'The Fixer': Tribeca Review

Courtesy of Tribeca Film Festival
An offbeat mystery whose protagonist's war-zone past is just part of the picture.

Dominic Rains plays an Afghan journalist trying to make sense of a small California town.

A fish-out-of-water mystery in a place where the sinister and the merely odd can be hard to tell apart, Ian Olds's The Fixer follows an Afghan refugee whose need to engage with his new California home might get him killed. A fiction inspired by a doc about a similar character Olds brought to Tribeca in 2009, this picture will naturally draw more attention thanks to a cast including James Franco and Melissa Leo; it is magnetic Iranian-American actor Dominic Rains, though, who is the star.

Rains plays Osman, who worked in Afghanistan war zones as a fixer for reporter Gabe (James Oliver Wheatley) until he was able to secure asylum in the States. Gabe sent him to stay with his mother Gloria (Leo), a small-town police officer, and arranged a meeting with the local newspaper, which results in Osman getting a work-for-peanuts job writing the police blotter.

Disappointed but undaunted, Osman decides he will use this small outlet as an excuse to immerse himself in the community; his curiosity pushes him to befriend an unstable local named Lindsay (Franco) who promises to show him where the real stuff goes down in these parts.

For such a sketchy guy, Lindsay has a surprising familiarity with journalism — he critiques the prose style of the last writer to work the blotter beat, and cautions Osman when he makes remarks that are "not for attribution." But he does have an in with those Osman will likely need to write about soon, like a clan of bad-news types in the backwoods led by Dmitri Sokurov (Thomas Jay Ryan). On one of the pair's fact-finding excursions, some Sokurov goons try to attack them. Soon after, one of those men is found dead, and Lindsay has disappeared.

Osman's time in war zones has convinced him that, in the aftermath of horror, "a hole has opened in the earth" that can sometimes expose truths not seen in daily life. He searches for the truth here — partly for his own sake and partly out of obligation to his new friend — but is simultaneously drawn into another social scene. He's attracted to a young actress (Rachel Brosnahan) who studies in the woods with an older mentor (Tim Kniffin) and an unusual troupe of fellow thespians.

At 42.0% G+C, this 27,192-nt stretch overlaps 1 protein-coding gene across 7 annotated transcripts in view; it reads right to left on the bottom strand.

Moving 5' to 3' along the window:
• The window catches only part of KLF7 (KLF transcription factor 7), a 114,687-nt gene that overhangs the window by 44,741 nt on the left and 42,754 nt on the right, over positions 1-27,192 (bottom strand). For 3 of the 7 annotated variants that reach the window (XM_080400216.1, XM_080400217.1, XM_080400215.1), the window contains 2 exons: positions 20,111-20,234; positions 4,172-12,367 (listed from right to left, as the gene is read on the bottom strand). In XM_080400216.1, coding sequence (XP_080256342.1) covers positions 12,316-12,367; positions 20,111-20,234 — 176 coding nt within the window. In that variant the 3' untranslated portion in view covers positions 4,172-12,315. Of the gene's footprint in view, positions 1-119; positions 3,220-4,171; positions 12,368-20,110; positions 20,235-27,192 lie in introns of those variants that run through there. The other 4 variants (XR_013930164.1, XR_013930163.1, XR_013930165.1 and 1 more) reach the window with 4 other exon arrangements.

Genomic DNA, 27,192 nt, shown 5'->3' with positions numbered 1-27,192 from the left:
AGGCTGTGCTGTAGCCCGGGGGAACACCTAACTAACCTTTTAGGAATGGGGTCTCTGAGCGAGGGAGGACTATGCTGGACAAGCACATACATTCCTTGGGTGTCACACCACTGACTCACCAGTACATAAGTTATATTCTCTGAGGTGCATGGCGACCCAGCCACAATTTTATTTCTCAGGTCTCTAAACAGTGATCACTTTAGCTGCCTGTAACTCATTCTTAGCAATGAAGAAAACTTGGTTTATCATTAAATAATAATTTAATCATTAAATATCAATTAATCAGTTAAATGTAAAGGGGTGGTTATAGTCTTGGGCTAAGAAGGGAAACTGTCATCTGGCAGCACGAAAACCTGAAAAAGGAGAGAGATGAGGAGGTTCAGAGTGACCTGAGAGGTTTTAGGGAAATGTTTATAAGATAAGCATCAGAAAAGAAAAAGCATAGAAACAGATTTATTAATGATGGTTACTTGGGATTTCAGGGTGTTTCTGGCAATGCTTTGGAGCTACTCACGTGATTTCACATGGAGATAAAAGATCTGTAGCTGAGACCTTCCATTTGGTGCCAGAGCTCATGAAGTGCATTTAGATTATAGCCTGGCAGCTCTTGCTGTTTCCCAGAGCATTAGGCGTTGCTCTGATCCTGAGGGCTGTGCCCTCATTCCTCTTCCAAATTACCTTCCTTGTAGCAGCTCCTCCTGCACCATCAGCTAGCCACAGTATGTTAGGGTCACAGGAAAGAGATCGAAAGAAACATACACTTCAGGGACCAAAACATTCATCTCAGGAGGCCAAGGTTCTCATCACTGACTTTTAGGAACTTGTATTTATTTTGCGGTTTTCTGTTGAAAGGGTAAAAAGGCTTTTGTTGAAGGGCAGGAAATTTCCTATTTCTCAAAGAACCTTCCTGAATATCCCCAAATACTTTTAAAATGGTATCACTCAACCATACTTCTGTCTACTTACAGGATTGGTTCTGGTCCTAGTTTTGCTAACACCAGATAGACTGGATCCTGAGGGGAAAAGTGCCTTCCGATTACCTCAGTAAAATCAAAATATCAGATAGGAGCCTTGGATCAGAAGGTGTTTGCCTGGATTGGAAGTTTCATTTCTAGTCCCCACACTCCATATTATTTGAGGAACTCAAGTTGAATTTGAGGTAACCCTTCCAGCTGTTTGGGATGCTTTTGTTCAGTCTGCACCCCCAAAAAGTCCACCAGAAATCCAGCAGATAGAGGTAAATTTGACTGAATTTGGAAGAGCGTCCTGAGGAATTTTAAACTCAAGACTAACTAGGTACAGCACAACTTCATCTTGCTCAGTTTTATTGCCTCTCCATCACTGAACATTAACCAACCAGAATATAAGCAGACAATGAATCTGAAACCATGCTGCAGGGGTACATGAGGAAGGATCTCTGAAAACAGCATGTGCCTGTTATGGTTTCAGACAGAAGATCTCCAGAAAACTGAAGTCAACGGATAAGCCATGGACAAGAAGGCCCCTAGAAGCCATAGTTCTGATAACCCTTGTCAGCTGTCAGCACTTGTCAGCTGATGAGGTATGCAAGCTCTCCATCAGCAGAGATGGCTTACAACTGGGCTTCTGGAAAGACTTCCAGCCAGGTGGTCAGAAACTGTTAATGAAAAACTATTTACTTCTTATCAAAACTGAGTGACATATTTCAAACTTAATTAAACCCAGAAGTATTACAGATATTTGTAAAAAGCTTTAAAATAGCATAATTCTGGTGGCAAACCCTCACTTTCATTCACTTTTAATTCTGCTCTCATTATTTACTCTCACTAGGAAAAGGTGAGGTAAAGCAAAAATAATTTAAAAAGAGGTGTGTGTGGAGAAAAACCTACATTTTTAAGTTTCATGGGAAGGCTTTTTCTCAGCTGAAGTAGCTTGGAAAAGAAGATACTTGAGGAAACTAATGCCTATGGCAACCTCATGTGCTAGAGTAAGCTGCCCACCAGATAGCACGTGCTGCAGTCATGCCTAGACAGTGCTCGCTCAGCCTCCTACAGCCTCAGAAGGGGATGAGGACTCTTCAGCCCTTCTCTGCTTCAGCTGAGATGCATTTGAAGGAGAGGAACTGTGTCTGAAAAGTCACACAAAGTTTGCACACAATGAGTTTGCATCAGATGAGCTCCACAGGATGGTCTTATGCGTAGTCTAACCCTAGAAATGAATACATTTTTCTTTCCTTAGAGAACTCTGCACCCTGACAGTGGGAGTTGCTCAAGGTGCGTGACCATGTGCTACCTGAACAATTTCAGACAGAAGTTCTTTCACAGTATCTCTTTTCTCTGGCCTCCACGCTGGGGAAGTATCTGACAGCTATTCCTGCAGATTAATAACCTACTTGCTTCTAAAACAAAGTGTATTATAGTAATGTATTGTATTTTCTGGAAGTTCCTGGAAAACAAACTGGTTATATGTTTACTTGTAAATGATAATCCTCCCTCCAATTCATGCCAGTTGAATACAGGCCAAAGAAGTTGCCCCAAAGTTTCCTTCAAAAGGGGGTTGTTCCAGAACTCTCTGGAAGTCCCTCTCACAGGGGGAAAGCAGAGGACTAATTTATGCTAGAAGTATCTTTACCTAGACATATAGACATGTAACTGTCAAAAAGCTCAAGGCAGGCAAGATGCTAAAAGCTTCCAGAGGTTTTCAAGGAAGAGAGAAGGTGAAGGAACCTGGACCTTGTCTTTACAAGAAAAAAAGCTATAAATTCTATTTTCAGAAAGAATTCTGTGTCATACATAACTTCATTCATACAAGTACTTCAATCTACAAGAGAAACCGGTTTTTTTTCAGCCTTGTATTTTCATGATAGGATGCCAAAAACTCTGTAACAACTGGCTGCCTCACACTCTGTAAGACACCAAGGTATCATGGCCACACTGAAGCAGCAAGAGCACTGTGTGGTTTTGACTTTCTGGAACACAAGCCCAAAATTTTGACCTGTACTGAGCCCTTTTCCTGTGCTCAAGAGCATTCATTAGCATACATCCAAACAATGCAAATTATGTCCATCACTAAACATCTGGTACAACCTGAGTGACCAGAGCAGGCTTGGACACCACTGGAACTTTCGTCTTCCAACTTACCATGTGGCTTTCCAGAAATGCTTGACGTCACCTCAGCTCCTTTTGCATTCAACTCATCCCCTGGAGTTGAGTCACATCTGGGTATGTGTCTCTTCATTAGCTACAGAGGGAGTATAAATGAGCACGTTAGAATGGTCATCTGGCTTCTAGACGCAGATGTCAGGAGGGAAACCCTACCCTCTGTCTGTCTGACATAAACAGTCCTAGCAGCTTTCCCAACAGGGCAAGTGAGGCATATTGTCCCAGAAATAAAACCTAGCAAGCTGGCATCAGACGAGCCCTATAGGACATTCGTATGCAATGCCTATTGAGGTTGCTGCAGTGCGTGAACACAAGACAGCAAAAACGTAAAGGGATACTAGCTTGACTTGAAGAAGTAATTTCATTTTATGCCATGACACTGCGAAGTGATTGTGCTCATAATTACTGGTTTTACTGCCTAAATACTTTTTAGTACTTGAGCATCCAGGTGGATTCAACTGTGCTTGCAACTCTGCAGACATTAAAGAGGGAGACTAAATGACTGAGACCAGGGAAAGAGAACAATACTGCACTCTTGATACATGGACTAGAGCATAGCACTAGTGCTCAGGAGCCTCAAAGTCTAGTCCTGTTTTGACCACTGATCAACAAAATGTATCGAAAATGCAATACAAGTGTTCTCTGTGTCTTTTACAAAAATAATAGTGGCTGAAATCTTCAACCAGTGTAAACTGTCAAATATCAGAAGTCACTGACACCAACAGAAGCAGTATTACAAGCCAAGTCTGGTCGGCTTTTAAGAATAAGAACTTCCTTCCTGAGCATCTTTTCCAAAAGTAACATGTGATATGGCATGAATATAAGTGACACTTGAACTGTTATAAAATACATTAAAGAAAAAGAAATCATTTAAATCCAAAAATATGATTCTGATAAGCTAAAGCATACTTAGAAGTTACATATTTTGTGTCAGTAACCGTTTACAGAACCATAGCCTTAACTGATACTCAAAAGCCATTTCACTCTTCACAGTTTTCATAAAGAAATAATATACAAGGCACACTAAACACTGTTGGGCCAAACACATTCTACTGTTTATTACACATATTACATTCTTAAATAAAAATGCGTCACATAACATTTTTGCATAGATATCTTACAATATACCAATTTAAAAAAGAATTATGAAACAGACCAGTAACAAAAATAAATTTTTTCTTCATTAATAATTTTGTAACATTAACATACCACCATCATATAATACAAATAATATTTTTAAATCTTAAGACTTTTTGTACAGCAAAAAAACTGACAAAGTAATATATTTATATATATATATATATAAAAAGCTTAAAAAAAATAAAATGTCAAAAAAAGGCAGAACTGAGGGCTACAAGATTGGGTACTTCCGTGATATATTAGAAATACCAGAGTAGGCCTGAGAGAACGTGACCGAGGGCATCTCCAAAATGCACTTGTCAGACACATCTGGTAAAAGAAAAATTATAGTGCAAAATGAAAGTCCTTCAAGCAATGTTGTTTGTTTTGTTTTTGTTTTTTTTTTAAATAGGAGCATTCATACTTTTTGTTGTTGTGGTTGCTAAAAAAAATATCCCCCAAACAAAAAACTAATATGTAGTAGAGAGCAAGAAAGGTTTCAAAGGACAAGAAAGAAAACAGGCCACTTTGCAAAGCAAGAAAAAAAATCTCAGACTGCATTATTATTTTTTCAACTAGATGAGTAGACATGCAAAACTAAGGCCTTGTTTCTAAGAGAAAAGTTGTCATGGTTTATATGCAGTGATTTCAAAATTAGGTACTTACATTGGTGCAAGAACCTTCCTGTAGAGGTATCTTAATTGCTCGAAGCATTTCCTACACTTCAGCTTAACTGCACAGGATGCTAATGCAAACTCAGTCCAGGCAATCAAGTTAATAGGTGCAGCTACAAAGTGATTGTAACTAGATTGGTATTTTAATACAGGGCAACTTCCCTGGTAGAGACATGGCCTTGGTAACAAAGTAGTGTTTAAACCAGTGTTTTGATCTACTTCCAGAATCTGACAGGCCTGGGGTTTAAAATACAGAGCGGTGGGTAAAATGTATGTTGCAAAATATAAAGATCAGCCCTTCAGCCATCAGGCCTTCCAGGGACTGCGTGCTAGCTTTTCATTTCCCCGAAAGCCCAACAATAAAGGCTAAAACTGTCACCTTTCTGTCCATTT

Out of place both here and with the fringe-dwellers he met with Lindsay, Osman comes to feel that he's "doing it wrong" as he pursues the secrets of a community so foreign to him. We're as adrift as he is, with Olds and his cast sending little social cues we don't understand. (As with Gloria, who's welcoming one moment and evasive the next.) But Rains, who was given an acting award by the Tribeca jury, brings such a sense of purpose to the part that the movie never goes slack. It's a charismatic performance that makes learning Lindsay's whereabouts seem irrelevant compared to Osman's need to belong in a place he has no good reason to be, even as he sublimates his longing for a home he can no longer return to.

Venue: Tribeca Film Festival (U.S. Narrative Competition)
Production company: ACE Productions
Cast: Dominic Rains, Melissa Leo, James Franco, Rachel Brosnahan, Tim Kniffin, Thomas Jay Ryan
Director: Ian Olds
Screenwriters: Paul Felten, Ian Olds
Producers: Caroline von Kuhn, Jennifer Glynn
Executive producers: George Rush, Michael Roiff, Lisa Kleiner Chanoff, Gia Walsh, Kara Baker, Gardner Grout, Mary Regency Boies, Robert Afshar, Alex Witherill, Eric Schultz, James Franco, Vince Jolivette
Director of photography: Adam Newport-Berra
Production designer: Caity Birmingham
Costume designer: Phoenix Mellow
Editor: Scott Cummings, Joe Murphy, Ian Olds
Composer: Jim McHugh
Casting director: Adrienne Stern   
Sales: CAA

Not rated, 103 minutes

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